Tuesday, 22 February 2011

Something tastes delicious from Sue Harding - February Femme Fatale

February Femmes Fatales - 
February 22nd

And so we enter the final week of the February Femmes Fatales showcase, and what a journey it's been with some extraordinary talent and deliciously dark fiction and poetry. And there's more to come.

To kick off the next seven days, Sue Harding returns with a tasty platter of chilling goodies. Sue is so good at spelling out revenge that I want her as a friend for life.

So tuck into A Dish Best Served Cold; I hope you're hungry...

A Dish Best Served Cold by Sue Harding

Chefs quaked at the mention of her name. Sommeliers swooned at the thought of her presence descending unannounced upon their domains. Even the stoniest faced Maitre d’ had been known to shut themselves in the toilets passing square ones at the suggestion of receiving her in their premises.

Yet now, Erin Stacey, could think only of tomorrow’s headlines announcing the demise of Regan O’Nais, the nemesis of restaurant critics.

Erin poured herself another cognac, swirling it gently around the balloon glass, smelling the vapours it released warmed by the gentle heat of her hand. A self-satisfied grin flooded her face at her mind’s imagination of Ms O’Nais’ current dilemma.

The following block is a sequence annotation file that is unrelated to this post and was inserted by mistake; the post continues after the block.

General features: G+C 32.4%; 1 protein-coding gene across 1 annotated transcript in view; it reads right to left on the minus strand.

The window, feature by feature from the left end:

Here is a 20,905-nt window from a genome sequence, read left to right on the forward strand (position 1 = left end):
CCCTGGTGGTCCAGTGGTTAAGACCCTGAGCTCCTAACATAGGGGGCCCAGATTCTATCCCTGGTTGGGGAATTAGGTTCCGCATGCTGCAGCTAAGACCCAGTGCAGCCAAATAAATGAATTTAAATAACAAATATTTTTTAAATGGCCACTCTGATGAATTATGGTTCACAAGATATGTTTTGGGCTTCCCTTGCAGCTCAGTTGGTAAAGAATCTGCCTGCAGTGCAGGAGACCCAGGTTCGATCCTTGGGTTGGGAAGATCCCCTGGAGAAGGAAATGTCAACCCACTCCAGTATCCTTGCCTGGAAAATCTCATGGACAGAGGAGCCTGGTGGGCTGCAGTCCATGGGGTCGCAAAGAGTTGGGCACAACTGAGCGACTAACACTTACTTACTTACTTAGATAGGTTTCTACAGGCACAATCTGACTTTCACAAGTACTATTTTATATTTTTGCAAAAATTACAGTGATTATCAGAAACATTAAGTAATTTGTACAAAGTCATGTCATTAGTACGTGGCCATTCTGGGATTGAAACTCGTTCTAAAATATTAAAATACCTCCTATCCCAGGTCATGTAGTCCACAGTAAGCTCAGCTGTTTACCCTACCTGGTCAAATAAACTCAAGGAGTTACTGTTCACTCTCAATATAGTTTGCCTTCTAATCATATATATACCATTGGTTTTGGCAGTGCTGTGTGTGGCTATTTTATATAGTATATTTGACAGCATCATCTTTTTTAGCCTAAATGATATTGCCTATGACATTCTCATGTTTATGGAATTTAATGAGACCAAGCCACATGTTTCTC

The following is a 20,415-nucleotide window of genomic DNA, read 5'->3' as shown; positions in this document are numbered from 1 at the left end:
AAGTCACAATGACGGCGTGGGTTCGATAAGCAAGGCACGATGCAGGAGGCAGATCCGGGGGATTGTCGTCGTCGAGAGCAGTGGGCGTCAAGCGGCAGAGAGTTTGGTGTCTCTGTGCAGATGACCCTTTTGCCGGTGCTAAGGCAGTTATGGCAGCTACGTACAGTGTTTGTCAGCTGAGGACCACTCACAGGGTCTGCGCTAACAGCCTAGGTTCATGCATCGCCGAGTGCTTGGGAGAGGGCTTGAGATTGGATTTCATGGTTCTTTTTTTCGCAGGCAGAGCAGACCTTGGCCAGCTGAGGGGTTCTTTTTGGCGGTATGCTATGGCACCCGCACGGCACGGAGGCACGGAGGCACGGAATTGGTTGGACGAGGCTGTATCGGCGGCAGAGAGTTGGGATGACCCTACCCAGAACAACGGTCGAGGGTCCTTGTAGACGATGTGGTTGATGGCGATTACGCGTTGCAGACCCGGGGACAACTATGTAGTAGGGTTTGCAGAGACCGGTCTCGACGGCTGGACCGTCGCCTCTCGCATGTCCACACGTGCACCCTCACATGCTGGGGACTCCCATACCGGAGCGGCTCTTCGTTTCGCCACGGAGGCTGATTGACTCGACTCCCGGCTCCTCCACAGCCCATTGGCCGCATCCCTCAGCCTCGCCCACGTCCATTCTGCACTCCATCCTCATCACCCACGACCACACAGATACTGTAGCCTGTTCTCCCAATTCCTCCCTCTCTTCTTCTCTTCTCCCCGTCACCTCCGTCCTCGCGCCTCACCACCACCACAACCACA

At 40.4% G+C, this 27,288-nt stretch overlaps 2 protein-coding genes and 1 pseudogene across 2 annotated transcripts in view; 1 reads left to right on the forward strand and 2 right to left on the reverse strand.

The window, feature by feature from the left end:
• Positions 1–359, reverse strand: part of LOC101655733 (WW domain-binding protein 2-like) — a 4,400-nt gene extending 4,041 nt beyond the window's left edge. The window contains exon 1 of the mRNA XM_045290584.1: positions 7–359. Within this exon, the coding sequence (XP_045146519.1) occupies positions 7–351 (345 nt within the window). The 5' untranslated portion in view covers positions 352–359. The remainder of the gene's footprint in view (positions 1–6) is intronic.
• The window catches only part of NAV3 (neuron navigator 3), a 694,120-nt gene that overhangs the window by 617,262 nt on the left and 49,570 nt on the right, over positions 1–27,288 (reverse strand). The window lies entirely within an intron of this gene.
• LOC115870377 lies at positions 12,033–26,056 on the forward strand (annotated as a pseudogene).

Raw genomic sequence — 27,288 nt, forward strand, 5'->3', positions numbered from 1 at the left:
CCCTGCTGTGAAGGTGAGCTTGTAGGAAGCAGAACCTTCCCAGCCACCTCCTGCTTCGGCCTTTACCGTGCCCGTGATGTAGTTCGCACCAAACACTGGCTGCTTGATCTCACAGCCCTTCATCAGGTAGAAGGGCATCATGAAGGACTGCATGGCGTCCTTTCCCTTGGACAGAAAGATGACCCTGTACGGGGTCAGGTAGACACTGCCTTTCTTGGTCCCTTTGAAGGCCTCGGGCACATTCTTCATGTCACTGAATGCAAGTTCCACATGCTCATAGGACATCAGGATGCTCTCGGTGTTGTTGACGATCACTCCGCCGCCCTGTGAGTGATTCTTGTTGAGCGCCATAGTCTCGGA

The woman had gone a step too far. Her disastrous and vindictive critique of Erin’s restaurant, ‘Little Red Hen’, had caused her not only financial ruin, but had also resulted in her father suffering a fatal heart attack.

There was no doubt in Erin’s mind that Regan’s vitriolic onslaught was precipitated by the fact that she had recently parted from Erin’s father, Edwin. Determined to inflict unnecessary pain, the virago had swept into Erin’s restaurant and proceeded to exude charm to all and sundry, lulling them into a false sense of security. Only after she had returned to her office and penned her review of fulminating spite and malice, did the effluent really hit the air circulation system.

In three brief paragraphs, Little Red Hen’s goose was cooked. Bookings evaporated overnight and drop-in ‘traffic’ took their cue from the lack of occupied tables and moved onwards towards other purveyors of fine cuisine.

Edwin had taken the financial hit extremely hard. It was his collateral that had funded Erin’s venture, the last dregs of his personal fortune after the acrimonious divorce from Regan that had seen her pillage his finances and strip him of most of his assets. The shock stopped his heart.

Three nights after her father’s funeral, Erin had closed the doors of her darkened and empty restaurant for the last time and vowed revenge on her ex-stepmother. As she’d turned the key in the lock her mind had already been formulating her plan. She would strike back and the revenge would be deliciously piquant, appropriately tailored to suit her adversary. She’d smiled for the first time in weeks and galloped the flight of stairs that led to her apartment above the restaurant, taking the steps two at a time.

In the days and weeks that had passed, she’d immersed herself in books and study and the internet, researching her new culinary adventure. With the restaurant leased out as a sandwich bar she’d been able to eke out enough money to keep the apartment and more importantly the use of the kitchen after hours.

She’d been careful to keep her cooking experiments under wraps, often staying up until the wee small hours to clean and air the place to ensure that no tell-tale aromas would alert her tenants.